Format: DVD from Mokena Community Public Library through interlibrary loan on laptop.
The “Noah’s Ark” film has a long history in Hollywood. Films like Grand Hotel and Stagecoach are representative of the style. Ship of Fools, recipient of a whopping eight Oscar nominations and winner of two is exactly this sort of a film. It’s a sadly forgotten film for being one that had this much acclaim 50 years ago. This seems to happen pretty regularly with a lot of films. They get a great deal of acclaim in the moment but become less and less relevant for one reason or another. Ship of Fools is perhaps damaged by being a film not about World War II but the years half a dozen previous when the war was just a threat on the distant horizon.
Our ship contains quite the motley crew, as befits a Noah’s Ark film. We’re given a collection of personalities that would otherwise not be seen together in any other situation to see what happens when they are forced together. The ship is traveling from Veracruz to Bremerhaven in 1933, just at the beginning of the Nazi rise to power. Our collection of people include a group of Spanish dancers who have been hired as relatively uninspiring entertainment; an American couple (George Segal and Elizabeth Ashley) who have relationship problems based on his failure as an artist; an aging divorcee (Vivien Leigh) who drinks too much and flirts with every man in an effort to claim to be younger than her actual age; a failed baseball player (Lee Marvin); a countess (Simone Signoret) being taken to prison, an anti-Jewish businessman (Jose Ferrer); a Jewish salesman (Heinz Ruhmann); a dwarf shunned by proper German society (Michael Dunn); a ship’s doctor with a heart condition (Oskar Werner); and a collection of 600 workers in steerage being sent back to Spain from Cuba. It’s quite a mix.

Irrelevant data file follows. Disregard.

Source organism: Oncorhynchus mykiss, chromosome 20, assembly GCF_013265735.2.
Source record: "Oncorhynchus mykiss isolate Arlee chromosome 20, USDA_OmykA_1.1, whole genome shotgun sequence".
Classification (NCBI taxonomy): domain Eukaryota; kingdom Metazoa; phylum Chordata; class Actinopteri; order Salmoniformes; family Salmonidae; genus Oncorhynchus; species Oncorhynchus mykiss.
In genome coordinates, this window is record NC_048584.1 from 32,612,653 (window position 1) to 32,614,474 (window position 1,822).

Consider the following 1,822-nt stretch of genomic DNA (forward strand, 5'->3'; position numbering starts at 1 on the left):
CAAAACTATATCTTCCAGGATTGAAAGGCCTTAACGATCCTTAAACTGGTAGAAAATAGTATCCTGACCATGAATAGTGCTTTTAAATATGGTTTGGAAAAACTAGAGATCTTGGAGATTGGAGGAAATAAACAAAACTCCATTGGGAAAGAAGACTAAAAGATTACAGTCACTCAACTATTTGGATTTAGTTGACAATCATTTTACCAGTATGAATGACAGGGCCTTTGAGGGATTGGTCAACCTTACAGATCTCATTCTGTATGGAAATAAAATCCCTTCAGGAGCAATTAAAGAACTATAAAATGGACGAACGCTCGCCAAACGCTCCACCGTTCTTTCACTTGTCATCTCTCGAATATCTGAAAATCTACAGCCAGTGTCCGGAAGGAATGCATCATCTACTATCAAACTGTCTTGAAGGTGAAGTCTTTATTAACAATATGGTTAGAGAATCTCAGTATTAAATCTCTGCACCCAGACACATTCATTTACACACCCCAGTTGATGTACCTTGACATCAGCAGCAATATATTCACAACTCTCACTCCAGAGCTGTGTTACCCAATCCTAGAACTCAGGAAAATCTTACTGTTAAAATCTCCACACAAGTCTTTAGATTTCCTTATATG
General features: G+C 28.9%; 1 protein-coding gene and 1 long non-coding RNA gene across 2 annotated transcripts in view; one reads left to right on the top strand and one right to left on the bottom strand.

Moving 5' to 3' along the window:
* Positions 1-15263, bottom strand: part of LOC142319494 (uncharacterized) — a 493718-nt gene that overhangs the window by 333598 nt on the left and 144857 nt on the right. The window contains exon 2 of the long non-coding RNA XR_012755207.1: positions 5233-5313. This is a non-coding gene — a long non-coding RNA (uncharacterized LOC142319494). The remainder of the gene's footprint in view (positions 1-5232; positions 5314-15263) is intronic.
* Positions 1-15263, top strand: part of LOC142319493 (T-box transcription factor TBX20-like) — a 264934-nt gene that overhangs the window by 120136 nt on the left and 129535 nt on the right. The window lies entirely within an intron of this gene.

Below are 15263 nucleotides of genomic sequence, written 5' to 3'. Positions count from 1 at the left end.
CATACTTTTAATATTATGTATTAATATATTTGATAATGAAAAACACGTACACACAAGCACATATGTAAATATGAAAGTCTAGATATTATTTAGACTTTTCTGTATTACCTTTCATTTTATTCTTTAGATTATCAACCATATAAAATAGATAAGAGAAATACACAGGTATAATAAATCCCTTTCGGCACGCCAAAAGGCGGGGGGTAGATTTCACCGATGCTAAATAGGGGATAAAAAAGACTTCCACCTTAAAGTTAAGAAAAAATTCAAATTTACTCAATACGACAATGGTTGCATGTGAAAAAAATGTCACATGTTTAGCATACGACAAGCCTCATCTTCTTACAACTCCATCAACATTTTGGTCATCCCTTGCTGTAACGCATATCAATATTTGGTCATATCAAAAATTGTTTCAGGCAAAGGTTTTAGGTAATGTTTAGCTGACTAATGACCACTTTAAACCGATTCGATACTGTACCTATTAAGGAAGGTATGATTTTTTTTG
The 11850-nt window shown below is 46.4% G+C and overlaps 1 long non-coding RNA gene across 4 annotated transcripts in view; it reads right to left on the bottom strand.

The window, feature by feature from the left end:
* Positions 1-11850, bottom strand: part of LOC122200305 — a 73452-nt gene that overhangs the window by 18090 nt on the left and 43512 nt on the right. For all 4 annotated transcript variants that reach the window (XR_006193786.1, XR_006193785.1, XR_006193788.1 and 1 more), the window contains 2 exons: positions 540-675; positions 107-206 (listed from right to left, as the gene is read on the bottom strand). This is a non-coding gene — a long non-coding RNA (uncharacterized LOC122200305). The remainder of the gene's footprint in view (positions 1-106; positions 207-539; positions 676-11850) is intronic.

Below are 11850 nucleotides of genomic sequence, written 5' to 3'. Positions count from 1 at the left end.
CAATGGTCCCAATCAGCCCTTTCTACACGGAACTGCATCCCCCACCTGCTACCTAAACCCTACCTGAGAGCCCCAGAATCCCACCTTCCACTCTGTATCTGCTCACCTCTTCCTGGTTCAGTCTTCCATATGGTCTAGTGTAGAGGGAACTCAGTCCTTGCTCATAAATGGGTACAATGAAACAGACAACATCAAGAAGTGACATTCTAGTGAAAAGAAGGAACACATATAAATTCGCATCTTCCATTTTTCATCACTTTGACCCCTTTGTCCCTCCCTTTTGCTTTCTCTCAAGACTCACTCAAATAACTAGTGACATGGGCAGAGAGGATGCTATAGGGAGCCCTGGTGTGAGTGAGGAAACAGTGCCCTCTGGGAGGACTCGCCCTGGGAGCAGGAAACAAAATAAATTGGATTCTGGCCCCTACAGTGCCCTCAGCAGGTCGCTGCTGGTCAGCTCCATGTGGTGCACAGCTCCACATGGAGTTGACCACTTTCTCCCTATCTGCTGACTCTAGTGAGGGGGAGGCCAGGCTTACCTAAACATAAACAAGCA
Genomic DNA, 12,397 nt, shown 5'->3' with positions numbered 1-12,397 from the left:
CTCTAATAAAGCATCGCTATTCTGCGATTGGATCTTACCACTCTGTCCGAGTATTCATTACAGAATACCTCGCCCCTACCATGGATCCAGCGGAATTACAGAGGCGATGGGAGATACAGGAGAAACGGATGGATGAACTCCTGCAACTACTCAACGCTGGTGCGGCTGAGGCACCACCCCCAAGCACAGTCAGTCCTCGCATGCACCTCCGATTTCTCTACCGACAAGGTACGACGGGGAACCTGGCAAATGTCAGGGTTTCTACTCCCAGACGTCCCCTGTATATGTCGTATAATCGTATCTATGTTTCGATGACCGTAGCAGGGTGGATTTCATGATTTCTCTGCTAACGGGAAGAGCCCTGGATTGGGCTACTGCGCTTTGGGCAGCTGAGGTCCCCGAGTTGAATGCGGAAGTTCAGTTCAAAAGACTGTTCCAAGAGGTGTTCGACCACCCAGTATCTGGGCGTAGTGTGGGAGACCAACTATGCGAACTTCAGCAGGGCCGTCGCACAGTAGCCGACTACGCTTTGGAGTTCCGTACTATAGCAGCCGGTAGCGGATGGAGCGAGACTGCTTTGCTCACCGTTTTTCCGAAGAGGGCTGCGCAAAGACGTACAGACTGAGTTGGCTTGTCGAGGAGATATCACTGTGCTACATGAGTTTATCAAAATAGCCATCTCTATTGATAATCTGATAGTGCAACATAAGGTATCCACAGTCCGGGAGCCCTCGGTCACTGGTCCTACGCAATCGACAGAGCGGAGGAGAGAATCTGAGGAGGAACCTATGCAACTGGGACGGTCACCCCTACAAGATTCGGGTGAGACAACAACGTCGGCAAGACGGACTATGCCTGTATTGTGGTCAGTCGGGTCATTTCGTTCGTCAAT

And so, the film is more or less an exercise in putting these people on the same long ocean voyage and seeing what happens when various people with different beliefs, problems, and ideologies clash. Love blooms, love fades, and life goes on despite rumors of war on the near horizon.
Ship of Fools really trades not on the plot, which doesn’t really exist, but on the interactions of the characters and the performances. Oskar Werner and Simone Signoret both earned Best Actor/Actress nominations and Michael Dunn earned one for Supporting Actor. It’s difficult to say that they weren’t earned. In fact, it’s almost surprising that the film didn’t earn more nominations for acting. It’s also worth noting that the underrated Werner Klemperer appears as one of the ship’s officers and that he doesn’t wear the monocle that he is so regularly associated with and that he has a full head of hair.
In a lot of ways, Ship of Fools reminds me of Grand Hotel. There are so many stories here and so many actors of note that it’s almost hampered by how rich a field it offers. There is so much available here that the lack of a plot isn’t noticed during the film but becomes evident afterwards when trying to recall what happened. There are too many minor points and minor plots to recount. Either this review will end up ridiculously short (likely) or so long that it would not be worth reading.
In fact, this may well be why Ship of Fools has all but been forgotten. There is so much to see, but it’s all so convoluted and interconnected that it’s difficult to describe accurately. In fact, it’s almost impossible to know where to start, and once started, where to end.
What’s truly surprising is how dark this film becomes by the end. Oh, certainly there’s a great deal of darkness with the coming storm and the hints of the holocaust to come, but there is a great deal of darkness beyond that in many of the relationships. That darkness ends up being the most interesting part of the film. This is particularly true of Vivian Leigh’s character. But is unpleasant as that becomes, it is hardly the only thing that leaves the viewer feeling oily.
This is a film that should be better known than it is. It is much better than its lack of reputation.
Why to watch Ship of Fools: A brilliant cast and top-notch performances all the way around.
Why not to watch: It’s lack of plot hurts its memorability.